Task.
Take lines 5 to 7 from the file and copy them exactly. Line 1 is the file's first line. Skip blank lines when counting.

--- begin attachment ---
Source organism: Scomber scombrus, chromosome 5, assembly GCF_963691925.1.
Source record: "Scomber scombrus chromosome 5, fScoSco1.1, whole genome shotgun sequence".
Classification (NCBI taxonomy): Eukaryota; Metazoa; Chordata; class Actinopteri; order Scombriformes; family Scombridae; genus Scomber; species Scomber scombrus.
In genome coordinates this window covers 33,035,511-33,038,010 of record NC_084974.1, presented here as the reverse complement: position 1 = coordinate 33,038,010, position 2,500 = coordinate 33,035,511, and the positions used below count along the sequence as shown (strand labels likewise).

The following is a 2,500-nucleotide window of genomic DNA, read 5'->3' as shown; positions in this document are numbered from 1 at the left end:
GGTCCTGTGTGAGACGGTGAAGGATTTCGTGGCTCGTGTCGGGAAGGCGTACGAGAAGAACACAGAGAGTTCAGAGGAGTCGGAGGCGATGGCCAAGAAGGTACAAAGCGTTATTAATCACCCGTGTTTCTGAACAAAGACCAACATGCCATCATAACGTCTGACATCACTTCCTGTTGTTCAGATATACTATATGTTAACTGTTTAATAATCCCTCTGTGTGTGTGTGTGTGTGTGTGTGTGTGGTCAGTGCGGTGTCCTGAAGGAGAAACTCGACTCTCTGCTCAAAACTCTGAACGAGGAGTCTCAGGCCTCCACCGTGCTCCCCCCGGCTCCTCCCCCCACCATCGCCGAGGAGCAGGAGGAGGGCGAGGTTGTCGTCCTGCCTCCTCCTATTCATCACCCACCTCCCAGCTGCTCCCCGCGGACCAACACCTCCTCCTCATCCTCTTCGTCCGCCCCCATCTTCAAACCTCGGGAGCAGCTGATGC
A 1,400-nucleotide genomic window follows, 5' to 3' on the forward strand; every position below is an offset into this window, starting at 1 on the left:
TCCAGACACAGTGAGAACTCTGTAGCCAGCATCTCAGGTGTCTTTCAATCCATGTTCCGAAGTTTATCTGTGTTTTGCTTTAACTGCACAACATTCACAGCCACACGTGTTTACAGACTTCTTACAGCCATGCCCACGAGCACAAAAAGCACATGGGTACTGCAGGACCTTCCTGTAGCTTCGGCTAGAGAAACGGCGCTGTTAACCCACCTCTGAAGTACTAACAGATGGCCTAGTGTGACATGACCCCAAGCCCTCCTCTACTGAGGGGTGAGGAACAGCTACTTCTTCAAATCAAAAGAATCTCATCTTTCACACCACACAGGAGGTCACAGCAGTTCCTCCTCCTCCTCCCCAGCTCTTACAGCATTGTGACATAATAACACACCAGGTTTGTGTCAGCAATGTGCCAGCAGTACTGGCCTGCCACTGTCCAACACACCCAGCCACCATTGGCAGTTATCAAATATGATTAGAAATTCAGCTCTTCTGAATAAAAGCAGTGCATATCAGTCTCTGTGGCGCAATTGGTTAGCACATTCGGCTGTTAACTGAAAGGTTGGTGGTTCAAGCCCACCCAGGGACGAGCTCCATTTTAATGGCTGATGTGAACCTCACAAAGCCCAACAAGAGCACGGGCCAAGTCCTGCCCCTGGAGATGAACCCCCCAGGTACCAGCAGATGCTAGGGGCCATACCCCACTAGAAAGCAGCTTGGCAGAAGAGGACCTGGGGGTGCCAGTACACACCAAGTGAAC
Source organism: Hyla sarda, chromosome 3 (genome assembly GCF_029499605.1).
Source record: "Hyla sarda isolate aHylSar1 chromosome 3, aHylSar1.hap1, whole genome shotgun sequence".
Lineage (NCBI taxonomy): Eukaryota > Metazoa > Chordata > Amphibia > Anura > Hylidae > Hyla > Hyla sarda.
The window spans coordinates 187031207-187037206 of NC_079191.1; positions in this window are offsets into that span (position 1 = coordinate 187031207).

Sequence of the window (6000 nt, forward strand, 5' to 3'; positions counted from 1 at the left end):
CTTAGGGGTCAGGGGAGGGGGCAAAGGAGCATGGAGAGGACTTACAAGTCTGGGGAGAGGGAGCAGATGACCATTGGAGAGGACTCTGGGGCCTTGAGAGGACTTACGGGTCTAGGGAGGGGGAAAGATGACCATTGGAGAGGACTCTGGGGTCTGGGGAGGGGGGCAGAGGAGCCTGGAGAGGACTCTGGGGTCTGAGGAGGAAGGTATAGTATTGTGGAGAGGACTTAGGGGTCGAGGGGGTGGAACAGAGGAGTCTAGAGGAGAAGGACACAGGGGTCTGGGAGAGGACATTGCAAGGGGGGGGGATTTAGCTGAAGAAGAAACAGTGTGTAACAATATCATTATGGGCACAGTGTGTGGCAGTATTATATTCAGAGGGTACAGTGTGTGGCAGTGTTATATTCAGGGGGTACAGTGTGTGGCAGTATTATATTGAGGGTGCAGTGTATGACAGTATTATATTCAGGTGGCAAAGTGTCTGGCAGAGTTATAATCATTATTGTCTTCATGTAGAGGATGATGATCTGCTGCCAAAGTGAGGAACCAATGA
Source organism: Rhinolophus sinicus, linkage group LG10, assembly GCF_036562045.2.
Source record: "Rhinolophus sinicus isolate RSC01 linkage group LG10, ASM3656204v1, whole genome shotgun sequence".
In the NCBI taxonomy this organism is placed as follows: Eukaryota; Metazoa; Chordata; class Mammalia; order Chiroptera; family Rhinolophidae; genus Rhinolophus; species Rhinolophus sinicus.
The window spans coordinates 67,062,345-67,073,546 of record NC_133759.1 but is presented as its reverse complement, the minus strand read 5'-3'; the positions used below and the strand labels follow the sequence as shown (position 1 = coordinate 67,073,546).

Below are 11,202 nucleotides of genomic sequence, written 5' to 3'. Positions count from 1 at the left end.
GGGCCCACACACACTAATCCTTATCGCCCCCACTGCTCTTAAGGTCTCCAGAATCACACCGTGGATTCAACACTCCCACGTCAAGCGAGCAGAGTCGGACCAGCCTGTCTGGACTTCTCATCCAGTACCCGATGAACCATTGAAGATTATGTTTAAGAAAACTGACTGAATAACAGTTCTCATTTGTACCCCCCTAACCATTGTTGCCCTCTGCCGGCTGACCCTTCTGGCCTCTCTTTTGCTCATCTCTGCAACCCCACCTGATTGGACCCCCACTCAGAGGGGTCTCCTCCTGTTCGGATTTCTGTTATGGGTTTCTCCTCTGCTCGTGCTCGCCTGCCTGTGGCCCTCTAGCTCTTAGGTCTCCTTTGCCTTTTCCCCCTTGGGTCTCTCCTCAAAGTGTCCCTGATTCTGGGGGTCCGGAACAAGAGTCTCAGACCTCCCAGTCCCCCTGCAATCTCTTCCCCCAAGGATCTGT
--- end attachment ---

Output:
The following is a 2,500-nucleotide window of genomic DNA, read 5'->3' as shown; positions in this document are numbered from 1 at the left end:
GGTCCTGTGTGAGACGGTGAAGGATTTCGTGGCTCGTGTCGGGAAGGCGTACGAGAAGAACACAGAGAGTTCAGAGGAGTCGGAGGCGATGGCCAAGAAGGTACAAAGCGTTATTAATCACCCGTGTTTCTGAACAAAGACCAACATGCCATCATAACGTCTGACATCACTTCCTGTTGTTCAGATATACTATATGTTAACTGTTTAATAATCCCTCTGTGTGTGTGTGTGTGTGTGTGTGTGTGGTCAGTGCGGTGTCCTGAAGGAGAAACTCGACTCTCTGCTCAAAACTCTGAACGAGGAGTCTCAGGCCTCCACCGTGCTCCCCCCGGCTCCTCCCCCCACCATCGCCGAGGAGCAGGAGGAGGGCGAGGTTGTCGTCCTGCCTCCTCCTATTCATCACCCACCTCCCAGCTGCTCCCCGCGGACCAACACCTCCTCCTCATCCTCTTCGTCCGCCCCCATCTTCAAACCTCGGGAGCAGCTGATGC
A 1,400-nucleotide genomic window follows, 5' to 3' on the forward strand; every position below is an offset into this window, starting at 1 on the left: